The “Ukrainian” effects on raw materialsBy Benedetta Annicchiarico

Leggi in italiano


The Ukrainian crisis shows that the West cannot do without the rest of the world, while the rest of the world can easily do without Europe and the United States

For at least three decades the West has rested on the belief that the process of global democratization was unstoppable and that peace and harmony were guaranteed. It has naively believed that it could control the supply of goods necessary to feed the unbridled growth of its own social and economic well-being. The Ukrainian crisis has shown that Western, and in particular European, well-being is not guaranteed but rather intrinsically dependant on raw materials – or in any case on resources and goods from the rest of the world.

The West cannot do without the rest of the world, while the rest of the world can easily do without the West. Europe and the United States have lost their economic leadership without realizing it. Now they are about to lose their social and political leadership. We will be left with moral leadership, with which, however, we have little to do.

In Europe, even more than in North America, we must urgently rethink how to find the resources necessary to maintain our high level of well-being; we must remember that liberal democracy is not guaranteed and it does not rest on moral assumptions, but rather on a sacrifice to which the present generations are no longer accustomed.

Our well-being, the feeding of our citizens and the functioning of our society, require lots of energy that we buy from abroad through increasingly long and complex global supply chains. A complexity that we are increasingly struggling to control and that determines the price of what we buy.

We have also pursued the ambitious albeit commendable goal of saving the planet from climate change (or, more realistically, mitigating its speed). However, we have not relied on science and common sense to do so, but rather on ideology and pathos, worsening our economic dependency: we continue to buy from abroad all while demanding that our partners abide by strict environmental standards under the threat of exclusion or boycott of raw materials and producers. These demands have a cost that companies and citizens cannot avoid paying.

Unlike Europe, the United States has had the foresight to curb its global dependence on raw materials and has preferred resilience to sustainability. They are the world’s leading producer of the kind of energy that makes the world run, and they don’t fare badly when it comes to energy for domestic use either. They understood before us that dependency must be replaced with flexible and rapid supply chains to avoid bottlenecks and blackmail (i.e. Russian gas).

Moreover, Europe has left the control of its borders and the protection of its partners – such as Ukraine – in the hands of the U.S.: friends but also (potential) suppliers of gas, wheat, and other raw materials. Once again, Washington fails to shine in diplomacy and foreign affairs, as these hours demonstrate.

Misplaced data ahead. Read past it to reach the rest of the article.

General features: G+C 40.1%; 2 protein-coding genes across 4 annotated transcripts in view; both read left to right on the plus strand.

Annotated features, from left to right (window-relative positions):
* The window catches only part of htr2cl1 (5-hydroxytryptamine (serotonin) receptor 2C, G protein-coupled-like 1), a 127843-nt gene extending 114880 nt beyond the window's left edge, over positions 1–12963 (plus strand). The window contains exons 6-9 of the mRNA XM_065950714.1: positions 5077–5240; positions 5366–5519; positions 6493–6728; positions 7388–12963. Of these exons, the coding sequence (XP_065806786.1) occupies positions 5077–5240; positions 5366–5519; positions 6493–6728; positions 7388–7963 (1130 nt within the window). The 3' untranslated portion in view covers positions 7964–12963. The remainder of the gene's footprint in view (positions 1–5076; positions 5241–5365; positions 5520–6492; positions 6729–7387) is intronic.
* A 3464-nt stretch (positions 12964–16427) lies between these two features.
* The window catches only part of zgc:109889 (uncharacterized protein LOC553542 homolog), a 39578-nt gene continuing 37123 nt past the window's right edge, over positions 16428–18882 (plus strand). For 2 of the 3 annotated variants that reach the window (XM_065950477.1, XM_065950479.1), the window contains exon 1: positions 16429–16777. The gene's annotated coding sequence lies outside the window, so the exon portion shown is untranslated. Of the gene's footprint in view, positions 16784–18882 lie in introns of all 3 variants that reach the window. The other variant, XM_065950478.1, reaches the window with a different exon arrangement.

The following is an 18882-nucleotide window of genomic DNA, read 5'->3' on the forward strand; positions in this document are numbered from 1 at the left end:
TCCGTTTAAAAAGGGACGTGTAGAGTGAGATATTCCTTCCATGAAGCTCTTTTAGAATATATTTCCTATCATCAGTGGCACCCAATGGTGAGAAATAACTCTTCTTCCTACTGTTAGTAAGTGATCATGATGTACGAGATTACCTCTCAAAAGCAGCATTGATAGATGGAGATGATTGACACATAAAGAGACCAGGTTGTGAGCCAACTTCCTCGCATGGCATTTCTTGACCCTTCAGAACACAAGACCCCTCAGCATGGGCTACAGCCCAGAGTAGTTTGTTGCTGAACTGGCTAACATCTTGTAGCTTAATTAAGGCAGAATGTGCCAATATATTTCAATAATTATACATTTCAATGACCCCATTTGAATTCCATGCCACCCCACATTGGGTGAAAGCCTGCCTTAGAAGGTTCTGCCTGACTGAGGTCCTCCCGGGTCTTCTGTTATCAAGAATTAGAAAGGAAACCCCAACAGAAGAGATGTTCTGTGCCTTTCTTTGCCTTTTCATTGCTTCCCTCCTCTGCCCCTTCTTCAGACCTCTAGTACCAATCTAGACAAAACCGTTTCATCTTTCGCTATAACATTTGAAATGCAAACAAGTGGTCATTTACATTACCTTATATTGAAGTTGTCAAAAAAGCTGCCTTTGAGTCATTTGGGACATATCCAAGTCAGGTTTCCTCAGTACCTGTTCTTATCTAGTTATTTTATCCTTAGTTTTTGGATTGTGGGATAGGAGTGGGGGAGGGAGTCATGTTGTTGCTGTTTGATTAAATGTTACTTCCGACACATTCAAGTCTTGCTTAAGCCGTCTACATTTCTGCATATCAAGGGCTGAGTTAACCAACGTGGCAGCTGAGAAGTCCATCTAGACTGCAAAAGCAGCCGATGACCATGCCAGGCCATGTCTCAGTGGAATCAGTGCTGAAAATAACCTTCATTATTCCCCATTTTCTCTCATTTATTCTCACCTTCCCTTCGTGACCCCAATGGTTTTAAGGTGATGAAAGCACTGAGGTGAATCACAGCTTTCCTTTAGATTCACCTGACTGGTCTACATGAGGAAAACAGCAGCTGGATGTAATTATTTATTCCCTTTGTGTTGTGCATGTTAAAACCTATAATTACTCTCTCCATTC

They provoked Russia by repeatedly inviting Ukraine to join NATO, but now they refuse to defend it with the NATO weapons.

The United States and the European Union are relying on the tightening of economic sanctions, which they already employed since 2014, even though they know that they have effects in the long term, often intangible and frequently more  impactful on the poor people than on the big capitals that control power; but above all, these sanctions also affect the economy of those who issue the sanctions. Thus, we Italians pay the price too.

The West turns out to be weak. It drafts, as did Italian Prime Minister Mario Draghi, an energy plan (but only for gas, forgetting that much more is needed) that should have been presented at least thirty years ago, full of theories and omitting the unintended consequences (of intentional actions), to paraphrase Friedrich von Hayek.

It mentions the use of liquid gas that the U.S. would offer us in salvage (just to stir up the conspiracy theorists who point out that the gas crisis is partly the result of pushing the pro-Western propensity of Ukraine) and the renewables, without a supply chain project, since panels, batteries and blades are made in China. We try to diversify, running away from Russia to take refuge in China, the United States and Qatar. And without a plan for circularity: if the sun is clean, panels and batteries must be dismantled or recycled.

Before deciding on what and where to invest, or rather on whom to depend, it would be appropriate to ask ourselves what we need (so does China). How much energy (food nutrients and for things) do we need? How can we produce it? How can we organize supply chains, even global ones, but environmentally and financially resilient and sustainable?

If we don’t humbly answer these questions, we will continue to stumble around, banging our heads against the next giant. We are small and count for little, but like the old Ulysses, we can still count on our mind, although who know for how long. In order to do so, two conditions are necessary. First: a training of freedoms that inserts in the asphyxiated political debate of the last thirty years, the breath of the realistic liberal method in governing. Second: the market is indispensable in modern society, but the market does not reject the State. Indeed, it is made possible and functional by the State that takes care of creating well-being for its citizens and does not chase their emotional consensus by renouncing its own role.

La credibilità è la nostra forza. La nostra visione al vostro servizio.

Pietro Paganini
Presidente, Competere
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